What to Look For Identifying Vintage Watches

A lot of things go into defining a vintage item. Some of them are pretty easy to determine, such as:

  • The History. What made these pieces collectable? Was it because of its story, or because of its beauty? If it was a timepiece, what country, people, or events was it used in? These are just a few of the many questions that collectors want answers for. Yes, this can often lead to the quest for an antique watch, but it can also start a hobby for vintage watch collectors.
  • The Condition. A watch is considered vintage if it was produced in the past fifty years up to less than a hundred, and if it has a lot of complicated parts. Additionally, most manufactures of vintage watches required that these pieces be encased in special cases that protect them from moisture, shock, or magnetic forces. Many vintage watches are encased in museum-quality cases that manage to showcase their intricate craftsmanship, just like what you can find in some stores offering vintage watch collection for sale.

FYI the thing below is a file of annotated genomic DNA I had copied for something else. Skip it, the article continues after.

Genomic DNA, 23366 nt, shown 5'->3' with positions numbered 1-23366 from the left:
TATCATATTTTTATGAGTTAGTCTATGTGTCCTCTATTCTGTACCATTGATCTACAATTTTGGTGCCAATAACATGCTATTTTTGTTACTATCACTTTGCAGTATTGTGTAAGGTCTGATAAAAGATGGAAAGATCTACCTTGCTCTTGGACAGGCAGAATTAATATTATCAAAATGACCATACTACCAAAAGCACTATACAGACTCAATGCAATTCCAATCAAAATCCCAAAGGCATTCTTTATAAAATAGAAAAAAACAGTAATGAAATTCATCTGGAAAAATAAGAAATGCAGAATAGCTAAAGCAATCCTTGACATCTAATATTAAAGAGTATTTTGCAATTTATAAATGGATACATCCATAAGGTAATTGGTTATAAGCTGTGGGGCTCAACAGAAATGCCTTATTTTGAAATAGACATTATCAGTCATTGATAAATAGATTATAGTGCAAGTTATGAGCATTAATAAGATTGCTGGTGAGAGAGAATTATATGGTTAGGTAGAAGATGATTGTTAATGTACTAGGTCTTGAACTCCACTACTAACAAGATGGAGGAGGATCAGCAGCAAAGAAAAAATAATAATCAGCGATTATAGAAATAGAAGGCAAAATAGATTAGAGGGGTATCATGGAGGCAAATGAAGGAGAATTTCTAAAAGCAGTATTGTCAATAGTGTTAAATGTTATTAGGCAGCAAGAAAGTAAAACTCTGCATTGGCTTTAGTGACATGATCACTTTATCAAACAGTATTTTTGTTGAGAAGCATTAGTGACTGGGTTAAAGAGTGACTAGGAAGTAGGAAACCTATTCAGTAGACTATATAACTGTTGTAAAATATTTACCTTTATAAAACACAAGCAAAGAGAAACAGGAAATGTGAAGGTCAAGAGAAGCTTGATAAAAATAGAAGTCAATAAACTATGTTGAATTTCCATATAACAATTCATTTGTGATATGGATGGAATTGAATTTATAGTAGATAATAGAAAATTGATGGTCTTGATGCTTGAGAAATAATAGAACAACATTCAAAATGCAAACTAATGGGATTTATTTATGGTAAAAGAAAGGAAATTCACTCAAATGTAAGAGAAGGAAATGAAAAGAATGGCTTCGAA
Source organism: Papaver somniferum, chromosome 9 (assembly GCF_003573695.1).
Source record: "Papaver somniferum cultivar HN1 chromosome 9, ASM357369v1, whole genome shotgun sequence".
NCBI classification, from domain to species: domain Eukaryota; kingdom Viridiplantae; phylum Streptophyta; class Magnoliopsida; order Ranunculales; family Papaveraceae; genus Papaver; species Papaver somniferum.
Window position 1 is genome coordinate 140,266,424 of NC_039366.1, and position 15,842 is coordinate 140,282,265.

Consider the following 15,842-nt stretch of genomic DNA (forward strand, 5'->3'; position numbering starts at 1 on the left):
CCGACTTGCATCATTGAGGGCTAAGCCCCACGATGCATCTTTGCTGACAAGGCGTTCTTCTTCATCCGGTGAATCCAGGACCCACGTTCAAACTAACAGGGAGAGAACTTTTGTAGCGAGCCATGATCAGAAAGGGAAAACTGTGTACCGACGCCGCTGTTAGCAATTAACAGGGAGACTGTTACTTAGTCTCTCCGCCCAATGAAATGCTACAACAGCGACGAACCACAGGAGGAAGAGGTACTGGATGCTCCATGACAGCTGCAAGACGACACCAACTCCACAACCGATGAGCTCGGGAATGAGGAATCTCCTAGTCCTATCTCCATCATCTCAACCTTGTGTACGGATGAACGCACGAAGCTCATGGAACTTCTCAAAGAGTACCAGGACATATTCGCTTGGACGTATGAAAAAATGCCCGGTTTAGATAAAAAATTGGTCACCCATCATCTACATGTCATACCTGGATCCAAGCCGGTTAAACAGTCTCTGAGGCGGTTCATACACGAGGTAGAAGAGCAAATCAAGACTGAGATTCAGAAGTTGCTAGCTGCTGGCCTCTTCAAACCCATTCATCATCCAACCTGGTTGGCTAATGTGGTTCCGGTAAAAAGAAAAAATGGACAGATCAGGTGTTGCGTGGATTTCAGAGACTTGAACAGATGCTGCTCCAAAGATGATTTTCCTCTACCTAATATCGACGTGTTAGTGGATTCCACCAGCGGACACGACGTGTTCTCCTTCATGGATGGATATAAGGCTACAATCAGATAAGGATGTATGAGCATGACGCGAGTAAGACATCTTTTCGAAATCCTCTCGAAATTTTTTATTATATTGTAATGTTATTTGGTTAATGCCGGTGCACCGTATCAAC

• The Serial Number. Most manufacturers start the serial number of their product with a number prefixed, such as ‘Y’, ‘X’, ‘O’, etc. However, some watchmakers do not use the serial number at all. The serial number is what identifies a particular watch and gives collectors a way to tell a watch apart from others. Still, if you find a vintage watches with serial numbers notated, check the year, manufacturer, and serial number for accuracy.
  • On The Case. Some vintage watches come with a leather or cloth case, but others do not. When buying an antique watch, check to see if it came with a case, because in this case the serial number does not appear on the back. You can also check the case for scratches or signs of wear. Watchmakers sometimes add dings and dents to cases to make them more attractive to potential buyers. If you find a case with a serial number that is completely missing, the watch may be a fake.
  • The Provenance. Genuine vintage watches will bear the provenance of the maker or company that created them. The provenance is the story of how the watch came into the hands of its owners, which may be both a private collector and a watch dealer. Many established watch brands provide documentation that describes the provenance, and these are often posted on the band’s website as well as in collector magazine subscriptions.

The things mentioned above are just some of the things you have to look for to identify whether the watch you’re looking at is truly a vintage piece or a mere replica.

Samuel Simpson

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